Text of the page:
Systems of natural-language-facilitated human-robot cooperation: A review Artificial Intelligence

Natural-language-facilitated human-robot cooperation (NLC), in which natural language (NL) is used to share knowledge between a human and a robot for conducting intuitive human-robot cooperation (HRC), is continuously developing in the recent decade. Currently, NLC is used in several robotic domains such as manufacturing, daily assistance and health caregiving. It is necessary to summarize current NLC-based robotic systems and discuss the future developing trends, providing helpful information for future NLC research. In this review, we first analyzed the driving forces behind the NLC research. Regarding to a robot s cognition level during the cooperation, the NLC implementations then were categorized into four types {NL-based control, NL-based robot training, NL-based task execution, NL-based social companion} for comparison and discussion. Last based on our perspective and comprehensive paper review, the future research trends were discussed.

Learning Grounded Language through Situated Interactive Instruction

AAAI Conferences

We present an approach for learning grounded language from mixed-initiative human-robot interaction. Prior work on learning from human instruction has concentrated on acquisition of task-execution knowledge from domain-specific language. In this work, we demonstrate acquisition of linguistic, semantic, perceptual, and procedural knowledge from mixed-initiative, natural language dialog. Our approach has been instantiated in a cognitive architecture, Soar, and has been deployed on a table-top robotic arm capable of picking up small objects. A preliminary analysis verifies the ability of the robot to acquire diverse knowledge from human-robot interaction.

Communicating with Executable Action Representations

AAAI Conferences

Natural language instructions are often underspecified and imprecise which makes them hard to understand for an artificial agent. In this article we present a system of connected knowledge representations that is used to control a robot through instructions. As actions are a key component of instructions and the robot's behavior the representation of action is central in our approach. First, the system consists of a conceptual schema representation which provides a parameter interface for action. Second, we present an intermediate representation of the temporal structure of action and show how this generic action structure can be mapped to detailed action controllers as well as language.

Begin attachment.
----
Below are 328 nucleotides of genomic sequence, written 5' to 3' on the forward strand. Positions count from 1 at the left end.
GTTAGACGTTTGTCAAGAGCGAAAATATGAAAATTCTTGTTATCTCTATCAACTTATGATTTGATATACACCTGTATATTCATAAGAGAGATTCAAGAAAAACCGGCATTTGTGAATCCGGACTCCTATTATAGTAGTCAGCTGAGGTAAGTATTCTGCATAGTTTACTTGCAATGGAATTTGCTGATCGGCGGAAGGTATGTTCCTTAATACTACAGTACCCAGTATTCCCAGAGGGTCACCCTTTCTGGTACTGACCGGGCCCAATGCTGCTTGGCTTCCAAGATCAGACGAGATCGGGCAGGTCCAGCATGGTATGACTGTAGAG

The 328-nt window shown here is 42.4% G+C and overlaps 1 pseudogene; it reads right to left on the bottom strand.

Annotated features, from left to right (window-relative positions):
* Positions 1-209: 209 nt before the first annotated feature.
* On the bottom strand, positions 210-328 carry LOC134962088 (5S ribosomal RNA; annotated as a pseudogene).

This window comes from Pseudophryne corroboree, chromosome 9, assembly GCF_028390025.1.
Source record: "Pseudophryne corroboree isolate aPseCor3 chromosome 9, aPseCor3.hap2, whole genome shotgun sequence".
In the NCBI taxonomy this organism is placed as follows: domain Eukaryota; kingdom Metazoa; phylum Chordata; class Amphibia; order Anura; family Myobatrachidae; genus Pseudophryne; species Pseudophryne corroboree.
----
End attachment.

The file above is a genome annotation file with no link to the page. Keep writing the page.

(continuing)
Combining World and Interaction Models for Human-Robot Collaborations

AAAI Conferences

As robotic technologies mature, we can imagine an increasing number of applications in which robots could soon prove to be useful in unstructured human environments. Many of those applications require a natural interface between the robot and untrained human users or are possible only in a human-robot collaborative scenario. In this paper, we study an example of such scenario in which a visually impaired person and a robotic guide collaborate in an unfamiliar environment. We then analyze how the scenario can be realized through language- and gesture-based human-robot interaction, combined with semantic spatial understanding and reasoning, and propose an integration of semantic world model with language and gesture models for several collaboration modes. We believe that this way practical robotic applications can be achieved in human environments with the use of currently available technology.

Inferring Compact Representations for Efficient Natural Language Understanding of Robot Instructions Artificial Intelligence

The speed and accuracy with which robots are able to interpret natural language is fundamental to realizing effective human-robot interaction. A great deal of attention has been paid to developing models and approximate inference algorithms that improve the efficiency of language understanding. However, existing methods still attempt to reason over a representation of the environment that is flat and unnecessarily detailed, which limits scalability. An open problem is then to develop methods capable of producing the most compact environment model sufficient for accurate and efficient natural language understanding. We propose a model that leverages environment-related information encoded within instructions to identify the subset of observations and perceptual classifiers necessary to perceive a succinct, instruction-specific environment representation. The framework uses three probabilistic graphical models trained from a corpus of annotated instructions to infer salient scene semantics, perceptual classifiers, and grounded symbols. Experimental results on two robots operating in different environments demonstrate that by exploiting the content and the structure of the instructions, our method learns compact environment representations that significantly improve the efficiency of natural language symbol grounding.